Now, I feel the following should have been kept a surprise, but since it’s such a key component, it couldn’t be left off trailers. At the halfway point, The Messenger shifts gears and jumps forward from the 8- to 16-bit era of gaming, with an appropriate visual change that takes place alongside.
At first, this appears to be a purely visual thing, but there’s far more to it. It has you revisiting old stages, where you can use the abilities you acquired through the game, and time rifts that allow you to jump between the two timezones to solve puzzles and find new items and areas.
It’s also a jump from the 8-bit era of platforming to the 16-bit era of exploration, with Super Metroid a clear influence. Seriously – if this hadn’t been used in the marketing, with a brave decision taken to keep it a secret, this would be at ‘Inverted Castle in Symphony of the Night’ levels of cool.
Jumping between the timezones isn’t always as simple as one or the other; there are parts where you can trigger warps that allow specific sections to leak through from one plane to the other, with say, platforms from one timezone appearing in another. Not surprisingly, given the quality of the game leading up to this stuff, it’s used in really creative ways – and even when it’s staggeringly difficult, it never feels unfair.
About the only real issue with The Messenger is the writing. It has a lot of fourth wall breaking, references to pop culture and other games throughout, and there’s always a punchline at the end of most interactions – especially with the shopkeeper.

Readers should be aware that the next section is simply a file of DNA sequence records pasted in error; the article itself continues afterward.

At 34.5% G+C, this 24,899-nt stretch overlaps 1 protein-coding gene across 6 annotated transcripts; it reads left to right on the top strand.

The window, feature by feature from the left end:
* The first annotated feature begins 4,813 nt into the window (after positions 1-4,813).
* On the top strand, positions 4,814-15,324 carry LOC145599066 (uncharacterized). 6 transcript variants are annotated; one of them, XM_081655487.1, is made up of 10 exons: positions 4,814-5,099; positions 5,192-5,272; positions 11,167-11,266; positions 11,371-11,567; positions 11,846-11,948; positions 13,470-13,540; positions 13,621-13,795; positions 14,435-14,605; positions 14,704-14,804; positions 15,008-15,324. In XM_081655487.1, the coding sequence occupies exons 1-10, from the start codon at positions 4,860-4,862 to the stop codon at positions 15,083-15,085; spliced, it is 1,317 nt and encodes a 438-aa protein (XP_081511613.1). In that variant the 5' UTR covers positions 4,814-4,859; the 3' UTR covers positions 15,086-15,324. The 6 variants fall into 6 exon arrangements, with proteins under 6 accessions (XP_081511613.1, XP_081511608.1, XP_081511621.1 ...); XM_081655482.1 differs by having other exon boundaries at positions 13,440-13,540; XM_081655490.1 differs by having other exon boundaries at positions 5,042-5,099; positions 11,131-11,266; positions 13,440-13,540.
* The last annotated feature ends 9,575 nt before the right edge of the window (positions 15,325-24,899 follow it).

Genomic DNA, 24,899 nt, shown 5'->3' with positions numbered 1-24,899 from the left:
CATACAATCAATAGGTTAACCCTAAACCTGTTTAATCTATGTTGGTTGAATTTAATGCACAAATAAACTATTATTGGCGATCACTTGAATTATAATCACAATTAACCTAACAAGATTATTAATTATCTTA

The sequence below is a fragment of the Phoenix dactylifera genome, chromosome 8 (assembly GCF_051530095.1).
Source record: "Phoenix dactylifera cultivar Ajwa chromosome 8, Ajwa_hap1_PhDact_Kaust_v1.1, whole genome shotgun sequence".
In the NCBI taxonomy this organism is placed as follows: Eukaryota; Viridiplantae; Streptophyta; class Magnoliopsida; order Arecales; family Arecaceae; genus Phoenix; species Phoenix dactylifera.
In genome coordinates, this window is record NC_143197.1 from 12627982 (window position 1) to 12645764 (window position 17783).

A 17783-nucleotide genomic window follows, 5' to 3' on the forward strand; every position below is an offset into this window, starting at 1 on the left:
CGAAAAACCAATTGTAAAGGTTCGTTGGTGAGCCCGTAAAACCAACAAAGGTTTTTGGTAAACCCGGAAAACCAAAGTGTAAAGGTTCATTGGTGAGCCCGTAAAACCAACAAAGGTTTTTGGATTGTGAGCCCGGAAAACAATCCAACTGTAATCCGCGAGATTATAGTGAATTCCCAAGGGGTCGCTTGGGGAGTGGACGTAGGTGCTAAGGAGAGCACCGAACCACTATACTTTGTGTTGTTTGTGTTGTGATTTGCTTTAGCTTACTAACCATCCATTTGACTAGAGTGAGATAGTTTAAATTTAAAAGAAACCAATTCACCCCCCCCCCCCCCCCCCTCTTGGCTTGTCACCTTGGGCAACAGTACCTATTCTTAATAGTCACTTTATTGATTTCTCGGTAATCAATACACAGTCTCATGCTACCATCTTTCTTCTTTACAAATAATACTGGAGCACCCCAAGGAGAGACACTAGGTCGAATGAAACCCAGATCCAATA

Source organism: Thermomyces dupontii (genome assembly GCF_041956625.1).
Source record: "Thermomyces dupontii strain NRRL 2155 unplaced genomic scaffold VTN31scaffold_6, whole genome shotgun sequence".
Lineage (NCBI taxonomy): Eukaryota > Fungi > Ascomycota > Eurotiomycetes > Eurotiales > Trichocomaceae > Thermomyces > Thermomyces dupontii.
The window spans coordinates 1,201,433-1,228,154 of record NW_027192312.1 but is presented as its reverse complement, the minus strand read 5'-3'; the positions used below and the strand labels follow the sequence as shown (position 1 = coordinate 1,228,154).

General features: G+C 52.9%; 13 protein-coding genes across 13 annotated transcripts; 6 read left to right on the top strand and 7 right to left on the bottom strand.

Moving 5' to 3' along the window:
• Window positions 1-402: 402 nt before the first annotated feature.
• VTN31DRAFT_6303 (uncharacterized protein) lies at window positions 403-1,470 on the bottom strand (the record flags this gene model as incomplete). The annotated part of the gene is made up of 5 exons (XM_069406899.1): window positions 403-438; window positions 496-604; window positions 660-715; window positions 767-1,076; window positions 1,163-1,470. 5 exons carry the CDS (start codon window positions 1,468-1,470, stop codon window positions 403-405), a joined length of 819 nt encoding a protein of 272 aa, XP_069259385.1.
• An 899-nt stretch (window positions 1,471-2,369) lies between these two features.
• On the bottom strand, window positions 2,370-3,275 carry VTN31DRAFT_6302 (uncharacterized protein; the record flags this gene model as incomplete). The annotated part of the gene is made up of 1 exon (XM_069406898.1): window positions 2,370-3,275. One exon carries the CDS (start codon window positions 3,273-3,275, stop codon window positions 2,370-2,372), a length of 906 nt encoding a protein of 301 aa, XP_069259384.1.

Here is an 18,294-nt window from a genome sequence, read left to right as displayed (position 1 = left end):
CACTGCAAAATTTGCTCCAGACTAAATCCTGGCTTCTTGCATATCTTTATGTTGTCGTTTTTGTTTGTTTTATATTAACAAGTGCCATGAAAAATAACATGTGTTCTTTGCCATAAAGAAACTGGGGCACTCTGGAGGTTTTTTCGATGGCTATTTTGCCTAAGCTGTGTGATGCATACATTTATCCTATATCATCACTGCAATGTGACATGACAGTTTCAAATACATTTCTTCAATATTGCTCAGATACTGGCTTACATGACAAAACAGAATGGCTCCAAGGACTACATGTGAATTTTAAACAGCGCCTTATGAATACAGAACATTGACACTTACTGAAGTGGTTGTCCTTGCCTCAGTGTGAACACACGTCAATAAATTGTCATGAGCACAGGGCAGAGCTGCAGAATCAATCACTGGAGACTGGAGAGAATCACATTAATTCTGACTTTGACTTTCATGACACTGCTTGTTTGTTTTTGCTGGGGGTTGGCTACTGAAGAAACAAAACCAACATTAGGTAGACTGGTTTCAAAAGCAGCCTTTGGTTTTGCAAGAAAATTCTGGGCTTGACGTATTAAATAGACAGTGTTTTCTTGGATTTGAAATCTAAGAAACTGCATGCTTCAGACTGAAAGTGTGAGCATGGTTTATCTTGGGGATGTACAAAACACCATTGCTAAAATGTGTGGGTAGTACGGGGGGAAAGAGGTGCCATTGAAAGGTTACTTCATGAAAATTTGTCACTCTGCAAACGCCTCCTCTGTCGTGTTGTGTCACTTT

Some of it works – there’s a particularly good gag involving a cupboard – but it’s a bit hit and miss, with a truly cringeworthy ‘Did you just assume my banter?’ line providing a particularly unfunny point. Honestly, your mileage may vary with this stuff, but for every chuckle there were an equal number of eyerolls.
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Despite the writing, which is definitely an acquired taste, The Messenger is a truly excellent classic platformer and a bloody good Metroidvania. There’s enough of a twist on both genres to make it stand out in an increasingly crowded market. It looks great, in both the 8-bit and 16-bit sections, and the music sounds like it’s ripped from the best NES game never made.
It treads the challenge tightrope with confidence, giving you a simple base of actions to get through anything it throws at you. It allows you to upgrade in a way that opens up more options, rather than simply making things easier. The game never feels unfair, even when you’re being killed over and over again, because it feels so tight and responsive.
The Switch has become a bit of a hotbed for this type of game of late, and The Messenger can stand shoulder to shoulder alongside titles such as Hollow Knight and Dead Cells. A must for fans of the genre, and a very strong recommendation for everyone else.